The movie handles all of its 9-ball scenes with TLC, and they are beautifully choreographed and recorded in a one continuous, breathtaking shot. Paul Newman and Tom Cruise are on top of their game here and perform their moves and shots with such confidence, you’d swear they’re both regular pool sharks in real life.

80s-o-meter: 72%

Total: 70%

#843 Eddie and the Cruisers II: Eddie Lives! (1989)

An idea to do a continuum for the original movie like a miscalculation at first and seems just like another unmotivated sequel that will end up devaluing both of the movies. But as the events start to evolve Eddie and the Cruisers II: Eddie Lives actually makes sense and feels like a good continuum for the events left without closure in the first movie.

The thing is, I somehow like the second story better. Living true to his mantra of wanting to be remembered by the music or not at all, Eddie has gone incognito, working as a blue collar construction worker. As the events unravel he soon finds himself as an unwilling lead of a rock band headed for fame.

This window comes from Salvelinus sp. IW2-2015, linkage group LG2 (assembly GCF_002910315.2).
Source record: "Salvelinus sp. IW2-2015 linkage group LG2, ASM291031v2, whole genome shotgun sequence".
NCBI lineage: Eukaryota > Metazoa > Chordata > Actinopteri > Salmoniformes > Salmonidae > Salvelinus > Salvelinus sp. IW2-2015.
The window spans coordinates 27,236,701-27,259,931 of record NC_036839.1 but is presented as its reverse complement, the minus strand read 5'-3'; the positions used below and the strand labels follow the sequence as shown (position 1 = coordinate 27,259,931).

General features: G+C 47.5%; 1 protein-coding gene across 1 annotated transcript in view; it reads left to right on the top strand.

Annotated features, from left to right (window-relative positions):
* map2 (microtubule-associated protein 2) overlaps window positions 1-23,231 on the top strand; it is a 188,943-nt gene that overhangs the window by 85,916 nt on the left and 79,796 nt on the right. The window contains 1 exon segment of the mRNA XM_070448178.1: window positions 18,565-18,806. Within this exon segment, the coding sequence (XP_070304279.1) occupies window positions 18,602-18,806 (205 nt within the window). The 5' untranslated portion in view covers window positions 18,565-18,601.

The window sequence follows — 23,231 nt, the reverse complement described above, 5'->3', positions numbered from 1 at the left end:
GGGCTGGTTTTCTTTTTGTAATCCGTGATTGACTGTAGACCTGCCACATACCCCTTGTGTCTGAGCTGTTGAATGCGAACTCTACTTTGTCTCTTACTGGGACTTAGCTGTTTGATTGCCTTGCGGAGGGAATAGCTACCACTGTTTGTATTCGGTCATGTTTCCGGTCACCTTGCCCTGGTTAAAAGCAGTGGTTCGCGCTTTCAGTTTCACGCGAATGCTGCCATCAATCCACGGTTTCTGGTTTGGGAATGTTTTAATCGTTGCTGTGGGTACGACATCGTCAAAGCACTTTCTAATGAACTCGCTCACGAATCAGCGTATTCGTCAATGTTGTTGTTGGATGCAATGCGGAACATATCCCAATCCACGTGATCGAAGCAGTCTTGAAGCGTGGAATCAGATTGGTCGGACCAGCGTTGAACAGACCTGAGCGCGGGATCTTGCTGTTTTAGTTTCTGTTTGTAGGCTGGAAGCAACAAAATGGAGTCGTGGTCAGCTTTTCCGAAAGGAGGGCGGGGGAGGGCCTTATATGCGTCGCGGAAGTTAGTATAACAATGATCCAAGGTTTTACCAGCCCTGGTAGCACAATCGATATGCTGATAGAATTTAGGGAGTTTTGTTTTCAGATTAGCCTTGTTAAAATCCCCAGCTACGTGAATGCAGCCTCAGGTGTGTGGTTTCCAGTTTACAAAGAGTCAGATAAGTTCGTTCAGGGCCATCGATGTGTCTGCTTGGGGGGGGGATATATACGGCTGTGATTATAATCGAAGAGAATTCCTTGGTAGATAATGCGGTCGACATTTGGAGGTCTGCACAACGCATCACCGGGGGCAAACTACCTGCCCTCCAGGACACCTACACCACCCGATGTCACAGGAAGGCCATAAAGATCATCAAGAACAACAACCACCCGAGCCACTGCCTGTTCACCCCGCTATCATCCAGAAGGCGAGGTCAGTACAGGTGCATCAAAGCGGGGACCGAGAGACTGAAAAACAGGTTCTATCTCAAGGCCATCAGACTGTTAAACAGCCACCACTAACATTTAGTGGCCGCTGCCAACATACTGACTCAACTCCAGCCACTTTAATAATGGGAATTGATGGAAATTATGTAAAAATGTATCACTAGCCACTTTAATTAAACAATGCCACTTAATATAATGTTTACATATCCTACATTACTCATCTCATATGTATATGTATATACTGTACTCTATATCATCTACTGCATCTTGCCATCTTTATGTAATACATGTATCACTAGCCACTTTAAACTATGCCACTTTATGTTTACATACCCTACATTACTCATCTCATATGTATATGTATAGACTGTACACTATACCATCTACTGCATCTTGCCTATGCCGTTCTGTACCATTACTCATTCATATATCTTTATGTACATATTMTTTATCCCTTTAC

Like the first time around, much of the charm of the movie is built around Michael Paré’s, who mimics the songs with such credibility and intensity, one’d wish Eddie was an actual, living rock star.

80s-o-meter: 81%

Total: 82%

#763 Halloween 2017: Return of the Living Dead II (1988)

The sequel – this time written and directed by Ken Wiederhorn – follows the look and feel of the original movie closely, and does not wander too far away from the winning formula. In this case the decision applaudable, making Return of the Living Dead II worth watching, even if it is the weaker movie of the two.

James Karen and Thom Mathews, the hilarious screaming and moaning duo from the first movie return as completely new characters here as if the events in the first movie never took place, but the movie thankfully acknowledges this by joking openly about it.

Some of the familiar reanimated cadavers – like the modernised version of the Tarman – are back, but the sequel falls behind the original in the overall quality of the effects, never surpassing its three year older big brother. The sequel trades in some of its quality to quantity by marching huge armies of living dead on the screen, ending up with a much less memorable array of baddies.